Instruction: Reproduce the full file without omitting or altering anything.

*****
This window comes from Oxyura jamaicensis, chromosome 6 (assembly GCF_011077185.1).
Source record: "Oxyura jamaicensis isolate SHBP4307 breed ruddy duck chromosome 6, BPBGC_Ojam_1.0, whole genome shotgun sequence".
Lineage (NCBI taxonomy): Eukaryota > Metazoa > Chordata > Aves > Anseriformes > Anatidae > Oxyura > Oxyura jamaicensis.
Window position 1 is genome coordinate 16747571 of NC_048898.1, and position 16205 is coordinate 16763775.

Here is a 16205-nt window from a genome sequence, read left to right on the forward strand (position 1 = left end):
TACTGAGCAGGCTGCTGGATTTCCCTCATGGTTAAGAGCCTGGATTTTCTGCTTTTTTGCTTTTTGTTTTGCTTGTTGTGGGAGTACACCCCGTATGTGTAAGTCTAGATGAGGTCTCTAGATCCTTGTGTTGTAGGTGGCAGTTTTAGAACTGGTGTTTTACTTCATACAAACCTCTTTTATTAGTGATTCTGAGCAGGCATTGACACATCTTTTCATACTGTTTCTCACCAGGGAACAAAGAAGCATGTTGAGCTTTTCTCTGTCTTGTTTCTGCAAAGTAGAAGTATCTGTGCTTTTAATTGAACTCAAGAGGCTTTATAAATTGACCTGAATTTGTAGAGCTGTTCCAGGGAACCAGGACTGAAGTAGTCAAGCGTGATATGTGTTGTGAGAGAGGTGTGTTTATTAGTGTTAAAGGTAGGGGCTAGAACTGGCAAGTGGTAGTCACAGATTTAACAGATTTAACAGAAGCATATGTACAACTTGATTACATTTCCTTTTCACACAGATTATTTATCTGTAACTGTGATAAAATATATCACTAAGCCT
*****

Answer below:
This window comes from Oxyura jamaicensis, chromosome 6 (assembly GCF_011077185.1).
Source record: "Oxyura jamaicensis isolate SHBP4307 breed ruddy duck chromosome 6, BPBGC_Ojam_1.0, whole genome shotgun sequence".
Lineage (NCBI taxonomy): Eukaryota > Metazoa > Chordata > Aves > Anseriformes > Anatidae > Oxyura > Oxyura jamaicensis.
Window position 1 is genome coordinate 16747571 of NC_048898.1, and position 16205 is coordinate 16763775.

Here is a 16205-nt window from a genome sequence, read left to right on the forward strand (position 1 = left end):
TACTGAGCAGGCTGCTGGATTTCCCTCATGGTTAAGAGCCTGGATTTTCTGCTTTTTTGCTTTTTGTTTTGCTTGTTGTGGGAGTACACCCCGTATGTGTAAGTCTAGATGAGGTCTCTAGATCCTTGTGTTGTAGGTGGCAGTTTTAGAACTGGTGTTTTACTTCATACAAACCTCTTTTATTAGTGATTCTGAGCAGGCATTGACACATCTTTTCATACTGTTTCTCACCAGGGAACAAAGAAGCATGTTGAGCTTTTCTCTGTCTTGTTTCTGCAAAGTAGAAGTATCTGTGCTTTTAATTGAACTCAAGAGGCTTTATAAATTGACCTGAATTTGTAGAGCTGTTCCAGGGAACCAGGACTGAAGTAGTCAAGCGTGATATGTGTTGTGAGAGAGGTGTGTTTATTAGTGTTAAAGGTAGGGGCTAGAACTGGCAAGTGGTAGTCACAGATTTAACAGATTTAACAGAAGCATATGTACAACTTGATTACATTTCCTTTTCACACAGATTATTTATCTGTAACTGTGATAAAATATATCACTAAGCCT